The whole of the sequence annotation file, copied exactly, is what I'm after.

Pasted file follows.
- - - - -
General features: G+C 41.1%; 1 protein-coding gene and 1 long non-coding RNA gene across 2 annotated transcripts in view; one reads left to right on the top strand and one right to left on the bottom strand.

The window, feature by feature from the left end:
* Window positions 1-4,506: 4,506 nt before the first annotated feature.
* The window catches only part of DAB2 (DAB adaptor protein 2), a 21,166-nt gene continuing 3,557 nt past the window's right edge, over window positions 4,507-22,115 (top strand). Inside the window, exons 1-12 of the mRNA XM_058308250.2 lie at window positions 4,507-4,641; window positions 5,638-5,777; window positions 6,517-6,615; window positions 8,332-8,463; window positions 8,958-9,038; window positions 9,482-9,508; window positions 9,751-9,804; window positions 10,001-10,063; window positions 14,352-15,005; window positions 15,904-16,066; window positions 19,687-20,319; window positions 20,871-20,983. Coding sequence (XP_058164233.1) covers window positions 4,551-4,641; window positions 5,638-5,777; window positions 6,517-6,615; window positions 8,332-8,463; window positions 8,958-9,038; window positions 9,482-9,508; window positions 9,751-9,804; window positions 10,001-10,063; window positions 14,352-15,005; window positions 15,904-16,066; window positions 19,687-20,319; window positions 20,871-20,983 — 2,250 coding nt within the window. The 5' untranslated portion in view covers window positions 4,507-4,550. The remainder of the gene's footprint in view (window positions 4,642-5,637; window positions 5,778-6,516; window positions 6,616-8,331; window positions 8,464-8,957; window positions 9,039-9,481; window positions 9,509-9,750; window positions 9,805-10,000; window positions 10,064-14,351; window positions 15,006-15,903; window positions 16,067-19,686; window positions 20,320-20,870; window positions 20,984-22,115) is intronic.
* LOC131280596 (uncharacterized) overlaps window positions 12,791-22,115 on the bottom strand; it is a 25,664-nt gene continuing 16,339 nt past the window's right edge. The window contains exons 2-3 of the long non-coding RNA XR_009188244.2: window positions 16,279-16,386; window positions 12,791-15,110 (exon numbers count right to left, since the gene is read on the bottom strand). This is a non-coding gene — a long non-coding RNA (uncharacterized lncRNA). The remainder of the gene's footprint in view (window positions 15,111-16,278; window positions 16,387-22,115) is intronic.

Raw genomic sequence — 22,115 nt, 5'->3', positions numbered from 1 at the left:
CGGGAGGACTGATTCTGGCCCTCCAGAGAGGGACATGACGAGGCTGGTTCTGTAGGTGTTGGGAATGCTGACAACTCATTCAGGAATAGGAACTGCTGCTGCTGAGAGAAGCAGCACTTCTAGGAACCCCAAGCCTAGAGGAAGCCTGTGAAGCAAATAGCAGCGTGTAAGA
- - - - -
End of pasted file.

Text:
General features: G+C 41.1%; 1 protein-coding gene and 1 long non-coding RNA gene across 2 annotated transcripts in view; one reads left to right on the top strand and one right to left on the bottom strand.

The window, feature by feature from the left end:
* Window positions 1-4,506: 4,506 nt before the first annotated feature.
* The window catches only part of DAB2 (DAB adaptor protein 2), a 21,166-nt gene continuing 3,557 nt past the window's right edge, over window positions 4,507-22,115 (top strand). Inside the window, exons 1-12 of the mRNA XM_058308250.2 lie at window positions 4,507-4,641; window positions 5,638-5,777; window positions 6,517-6,615; window positions 8,332-8,463; window positions 8,958-9,038; window positions 9,482-9,508; window positions 9,751-9,804; window positions 10,001-10,063; window positions 14,352-15,005; window positions 15,904-16,066; window positions 19,687-20,319; window positions 20,871-20,983. Coding sequence (XP_058164233.1) covers window positions 4,551-4,641; window positions 5,638-5,777; window positions 6,517-6,615; window positions 8,332-8,463; window positions 8,958-9,038; window positions 9,482-9,508; window positions 9,751-9,804; window positions 10,001-10,063; window positions 14,352-15,005; window positions 15,904-16,066; window positions 19,687-20,319; window positions 20,871-20,983 — 2,250 coding nt within the window. The 5' untranslated portion in view covers window positions 4,507-4,550. The remainder of the gene's footprint in view (window positions 4,642-5,637; window positions 5,778-6,516; window positions 6,616-8,331; window positions 8,464-8,957; window positions 9,039-9,481; window positions 9,509-9,750; window positions 9,805-10,000; window positions 10,064-14,351; window positions 15,006-15,903; window positions 16,067-19,686; window positions 20,320-20,870; window positions 20,984-22,115) is intronic.
* LOC131280596 (uncharacterized) overlaps window positions 12,791-22,115 on the bottom strand; it is a 25,664-nt gene continuing 16,339 nt past the window's right edge. The window contains exons 2-3 of the long non-coding RNA XR_009188244.2: window positions 16,279-16,386; window positions 12,791-15,110 (exon numbers count right to left, since the gene is read on the bottom strand). This is a non-coding gene — a long non-coding RNA (uncharacterized lncRNA). The remainder of the gene's footprint in view (window positions 15,111-16,278; window positions 16,387-22,115) is intronic.

Raw genomic sequence — 22,115 nt, 5'->3', positions numbered from 1 at the left:
CGGGAGGACTGATTCTGGCCCTCCAGAGAGGGACATGACGAGGCTGGTTCTGTAGGTGTTGGGAATGCTGACAACTCATTCAGGAATAGGAACTGCTGCTGCTGAGAGAAGCAGCACTTCTAGGAACCCCAAGCCTAGAGGAAGCCTGTGAAGCAAATAGCAGCGTGTAAGA